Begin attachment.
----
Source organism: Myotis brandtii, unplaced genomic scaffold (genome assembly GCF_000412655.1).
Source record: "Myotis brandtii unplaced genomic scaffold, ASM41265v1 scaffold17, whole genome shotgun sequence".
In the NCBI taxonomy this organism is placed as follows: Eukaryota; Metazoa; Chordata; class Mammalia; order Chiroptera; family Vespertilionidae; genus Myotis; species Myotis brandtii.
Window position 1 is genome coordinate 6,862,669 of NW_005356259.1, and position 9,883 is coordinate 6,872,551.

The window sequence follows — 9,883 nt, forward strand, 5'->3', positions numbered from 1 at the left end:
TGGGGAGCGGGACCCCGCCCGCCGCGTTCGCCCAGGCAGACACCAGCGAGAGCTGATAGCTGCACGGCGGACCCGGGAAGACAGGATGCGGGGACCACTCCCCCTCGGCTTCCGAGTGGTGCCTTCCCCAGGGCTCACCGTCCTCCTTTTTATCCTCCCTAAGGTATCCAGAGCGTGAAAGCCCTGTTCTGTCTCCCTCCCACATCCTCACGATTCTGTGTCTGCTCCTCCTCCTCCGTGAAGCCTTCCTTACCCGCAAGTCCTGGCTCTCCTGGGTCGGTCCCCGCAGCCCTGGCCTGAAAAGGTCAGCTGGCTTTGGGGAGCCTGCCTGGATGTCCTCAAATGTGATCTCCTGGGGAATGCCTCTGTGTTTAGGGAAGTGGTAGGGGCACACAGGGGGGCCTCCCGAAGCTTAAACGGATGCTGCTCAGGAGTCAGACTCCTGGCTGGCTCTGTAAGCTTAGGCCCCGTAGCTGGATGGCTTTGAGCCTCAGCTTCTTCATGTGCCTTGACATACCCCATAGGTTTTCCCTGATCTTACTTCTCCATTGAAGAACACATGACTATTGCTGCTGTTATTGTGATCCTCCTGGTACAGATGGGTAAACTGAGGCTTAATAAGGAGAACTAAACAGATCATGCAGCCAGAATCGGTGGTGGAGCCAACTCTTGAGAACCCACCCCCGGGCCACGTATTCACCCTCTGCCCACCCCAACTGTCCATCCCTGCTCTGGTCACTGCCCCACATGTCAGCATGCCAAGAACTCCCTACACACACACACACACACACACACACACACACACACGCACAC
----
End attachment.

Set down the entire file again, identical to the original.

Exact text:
Source organism: Myotis brandtii, unplaced genomic scaffold (genome assembly GCF_000412655.1).
Source record: "Myotis brandtii unplaced genomic scaffold, ASM41265v1 scaffold17, whole genome shotgun sequence".
In the NCBI taxonomy this organism is placed as follows: Eukaryota; Metazoa; Chordata; class Mammalia; order Chiroptera; family Vespertilionidae; genus Myotis; species Myotis brandtii.
Window position 1 is genome coordinate 6,862,669 of NW_005356259.1, and position 9,883 is coordinate 6,872,551.

The window sequence follows — 9,883 nt, forward strand, 5'->3', positions numbered from 1 at the left end:
TGGGGAGCGGGACCCCGCCCGCCGCGTTCGCCCAGGCAGACACCAGCGAGAGCTGATAGCTGCACGGCGGACCCGGGAAGACAGGATGCGGGGACCACTCCCCCTCGGCTTCCGAGTGGTGCCTTCCCCAGGGCTCACCGTCCTCCTTTTTATCCTCCCTAAGGTATCCAGAGCGTGAAAGCCCTGTTCTGTCTCCCTCCCACATCCTCACGATTCTGTGTCTGCTCCTCCTCCTCCGTGAAGCCTTCCTTACCCGCAAGTCCTGGCTCTCCTGGGTCGGTCCCCGCAGCCCTGGCCTGAAAAGGTCAGCTGGCTTTGGGGAGCCTGCCTGGATGTCCTCAAATGTGATCTCCTGGGGAATGCCTCTGTGTTTAGGGAAGTGGTAGGGGCACACAGGGGGGCCTCCCGAAGCTTAAACGGATGCTGCTCAGGAGTCAGACTCCTGGCTGGCTCTGTAAGCTTAGGCCCCGTAGCTGGATGGCTTTGAGCCTCAGCTTCTTCATGTGCCTTGACATACCCCATAGGTTTTCCCTGATCTTACTTCTCCATTGAAGAACACATGACTATTGCTGCTGTTATTGTGATCCTCCTGGTACAGATGGGTAAACTGAGGCTTAATAAGGAGAACTAAACAGATCATGCAGCCAGAATCGGTGGTGGAGCCAACTCTTGAGAACCCACCCCCGGGCCACGTATTCACCCTCTGCCCACCCCAACTGTCCATCCCTGCTCTGGTCACTGCCCCACATGTCAGCATGCCAAGAACTCCCTACACACACACACACACACACACACACACACACACACGCACAC